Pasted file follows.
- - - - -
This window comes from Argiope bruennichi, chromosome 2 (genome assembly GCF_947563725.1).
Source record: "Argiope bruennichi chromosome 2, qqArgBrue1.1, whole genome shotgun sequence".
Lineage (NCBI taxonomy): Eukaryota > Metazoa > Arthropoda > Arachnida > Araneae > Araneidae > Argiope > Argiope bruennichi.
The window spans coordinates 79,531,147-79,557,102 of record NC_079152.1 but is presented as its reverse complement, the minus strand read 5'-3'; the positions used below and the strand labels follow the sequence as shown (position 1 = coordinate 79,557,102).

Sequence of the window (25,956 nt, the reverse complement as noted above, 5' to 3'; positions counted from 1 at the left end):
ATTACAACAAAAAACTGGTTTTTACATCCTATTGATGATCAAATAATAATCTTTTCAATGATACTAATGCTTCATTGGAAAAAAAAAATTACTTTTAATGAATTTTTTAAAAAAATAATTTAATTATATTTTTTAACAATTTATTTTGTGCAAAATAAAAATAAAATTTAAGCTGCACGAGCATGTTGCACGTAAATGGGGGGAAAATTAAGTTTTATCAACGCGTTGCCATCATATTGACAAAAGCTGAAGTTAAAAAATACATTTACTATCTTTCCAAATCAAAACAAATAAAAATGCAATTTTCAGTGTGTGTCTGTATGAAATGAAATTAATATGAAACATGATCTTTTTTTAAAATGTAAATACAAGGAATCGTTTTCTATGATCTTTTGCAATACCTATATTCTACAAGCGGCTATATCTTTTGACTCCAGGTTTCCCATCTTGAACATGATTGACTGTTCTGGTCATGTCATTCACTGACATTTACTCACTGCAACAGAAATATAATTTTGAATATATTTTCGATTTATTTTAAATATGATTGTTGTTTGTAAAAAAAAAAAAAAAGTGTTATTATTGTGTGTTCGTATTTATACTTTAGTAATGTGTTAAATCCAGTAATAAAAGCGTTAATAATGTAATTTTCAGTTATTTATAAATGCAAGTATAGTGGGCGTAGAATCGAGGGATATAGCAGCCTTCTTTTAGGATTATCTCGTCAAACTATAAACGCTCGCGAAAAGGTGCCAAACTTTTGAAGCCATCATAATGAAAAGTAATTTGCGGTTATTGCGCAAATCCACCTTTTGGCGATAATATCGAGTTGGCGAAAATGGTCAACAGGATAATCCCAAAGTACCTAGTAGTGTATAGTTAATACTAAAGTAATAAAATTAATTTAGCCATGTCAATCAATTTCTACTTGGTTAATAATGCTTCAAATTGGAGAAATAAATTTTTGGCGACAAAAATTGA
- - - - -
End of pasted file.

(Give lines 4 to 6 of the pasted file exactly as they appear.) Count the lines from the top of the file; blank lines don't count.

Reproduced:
The window spans coordinates 79,531,147-79,557,102 of record NC_079152.1 but is presented as its reverse complement, the minus strand read 5'-3'; the positions used below and the strand labels follow the sequence as shown (position 1 = coordinate 79,557,102).

Sequence of the window (25,956 nt, the reverse complement as noted above, 5' to 3'; positions counted from 1 at the left end):
ATTACAACAAAAAACTGGTTTTTACATCCTATTGATGATCAAATAATAATCTTTTCAATGATACTAATGCTTCATTGGAAAAAAAAAATTACTTTTAATGAATTTTTTAAAAAAATAATTTAATTATATTTTTTAACAATTTATTTTGTGCAAAATAAAAATAAAATTTAAGCTGCACGAGCATGTTGCACGTAAATGGGGGGAAAATTAAGTTTTATCAACGCGTTGCCATCATATTGACAAAAGCTGAAGTTAAAAAATACATTTACTATCTTTCCAAATCAAAACAAATAAAAATGCAATTTTCAGTGTGTGTCTGTATGAAATGAAATTAATATGAAACATGATCTTTTTTTAAAATGTAAATACAAGGAATCGTTTTCTATGATCTTTTGCAATACCTATATTCTACAAGCGGCTATATCTTTTGACTCCAGGTTTCCCATCTTGAACATGATTGACTGTTCTGGTCATGTCATTCACTGACATTTACTCACTGCAACAGAAATATAATTTTGAATATATTTTCGATTTATTTTAAATATGATTGTTGTTTGTAAAAAAAAAAAAAAAGTGTTATTATTGTGTGTTCGTATTTATACTTTAGTAATGTGTTAAATCCAGTAATAAAAGCGTTAATAATGTAATTTTCAGTTATTTATAAATGCAAGTATAGTGGGCGTAGAATCGAGGGATATAGCAGCCTTCTTTTAGGATTATCTCGTCAAACTATAAACGCTCGCGAAAAGGTGCCAAACTTTTGAAGCCATCATAATGAAAAGTAATTTGCGGTTATTGCGCAAATCCACCTTTTGGCGATAATATCGAGTTGGCGAAAATGGTCAACAGGATAATCCCAAAGTACCTAGTAGTGTATAGTTAATACTAAAGTAATAAAATTAATTTAGCCATGTCAATCAATTTCTACTTGGTTAATAATGCTTCAAATTGGAGAAATAAATTTTTGGCGACAAAAATTGA